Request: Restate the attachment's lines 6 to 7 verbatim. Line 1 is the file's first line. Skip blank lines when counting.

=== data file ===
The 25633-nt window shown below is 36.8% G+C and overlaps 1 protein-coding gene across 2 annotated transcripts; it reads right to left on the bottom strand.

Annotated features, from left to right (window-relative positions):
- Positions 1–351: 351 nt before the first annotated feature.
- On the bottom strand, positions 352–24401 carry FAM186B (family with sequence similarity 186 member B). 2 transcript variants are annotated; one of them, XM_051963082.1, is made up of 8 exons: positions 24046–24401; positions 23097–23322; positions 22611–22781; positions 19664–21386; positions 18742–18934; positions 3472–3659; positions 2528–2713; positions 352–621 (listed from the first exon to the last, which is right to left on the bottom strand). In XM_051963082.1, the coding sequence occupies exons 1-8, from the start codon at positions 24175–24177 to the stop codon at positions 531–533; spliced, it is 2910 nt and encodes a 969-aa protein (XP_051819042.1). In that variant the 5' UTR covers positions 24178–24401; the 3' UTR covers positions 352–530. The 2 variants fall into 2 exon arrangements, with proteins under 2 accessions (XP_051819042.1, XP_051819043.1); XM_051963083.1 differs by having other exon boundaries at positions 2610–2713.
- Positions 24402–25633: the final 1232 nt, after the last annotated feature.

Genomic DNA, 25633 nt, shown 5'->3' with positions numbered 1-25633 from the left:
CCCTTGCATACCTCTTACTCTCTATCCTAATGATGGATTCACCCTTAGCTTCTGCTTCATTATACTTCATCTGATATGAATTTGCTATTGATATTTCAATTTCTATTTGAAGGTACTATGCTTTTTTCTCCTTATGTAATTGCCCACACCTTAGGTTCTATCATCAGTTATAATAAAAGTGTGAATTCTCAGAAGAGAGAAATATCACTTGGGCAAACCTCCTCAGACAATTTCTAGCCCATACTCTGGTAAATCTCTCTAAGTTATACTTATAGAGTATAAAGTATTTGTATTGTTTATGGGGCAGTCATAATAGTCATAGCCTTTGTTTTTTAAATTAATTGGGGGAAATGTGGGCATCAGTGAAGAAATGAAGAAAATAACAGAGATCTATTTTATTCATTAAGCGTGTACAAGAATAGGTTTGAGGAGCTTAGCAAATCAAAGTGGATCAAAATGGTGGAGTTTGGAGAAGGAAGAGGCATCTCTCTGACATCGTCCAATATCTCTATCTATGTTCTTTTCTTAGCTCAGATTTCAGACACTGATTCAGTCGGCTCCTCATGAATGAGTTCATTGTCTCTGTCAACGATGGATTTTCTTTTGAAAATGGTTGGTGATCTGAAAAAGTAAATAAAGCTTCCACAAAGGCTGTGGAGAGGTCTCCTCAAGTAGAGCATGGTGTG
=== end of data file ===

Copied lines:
Genomic DNA, 25633 nt, shown 5'->3' with positions numbered 1-25633 from the left:
CCCTTGCATACCTCTTACTCTCTATCCTAATGATGGATTCACCCTTAGCTTCTGCTTCATTATACTTCATCTGATATGAATTTGCTATTGATATTTCAATTTCTATTTGAAGGTACTATGCTTTTTTCTCCTTATGTAATTGCCCACACCTTAGGTTCTATCATCAGTTATAATAAAAGTGTGAATTCTCAGAAGAGAGAAATATCACTTGGGCAAACCTCCTCAGACAATTTCTAGCCCATACTCTGGTAAATCTCTCTAAGTTATACTTATAGAGTATAAAGTATTTGTATTGTTTATGGGGCAGTCATAATAGTCATAGCCTTTGTTTTTTAAATTAATTGGGGGAAATGTGGGCATCAGTGAAGAAATGAAGAAAATAACAGAGATCTATTTTATTCATTAAGCGTGTACAAGAATAGGTTTGAGGAGCTTAGCAAATCAAAGTGGATCAAAATGGTGGAGTTTGGAGAAGGAAGAGGCATCTCTCTGACATCGTCCAATATCTCTATCTATGTTCTTTTCTTAGCTCAGATTTCAGACACTGATTCAGTCGGCTCCTCATGAATGAGTTCATTGTCTCTGTCAACGATGGATTTTCTTTTGAAAATGGTTGGTGATCTGAAAAAGTAAATAAAGCTTCCACAAAGGCTGTGGAGAGGTCTCCTCAAGTAGAGCATGGTGTG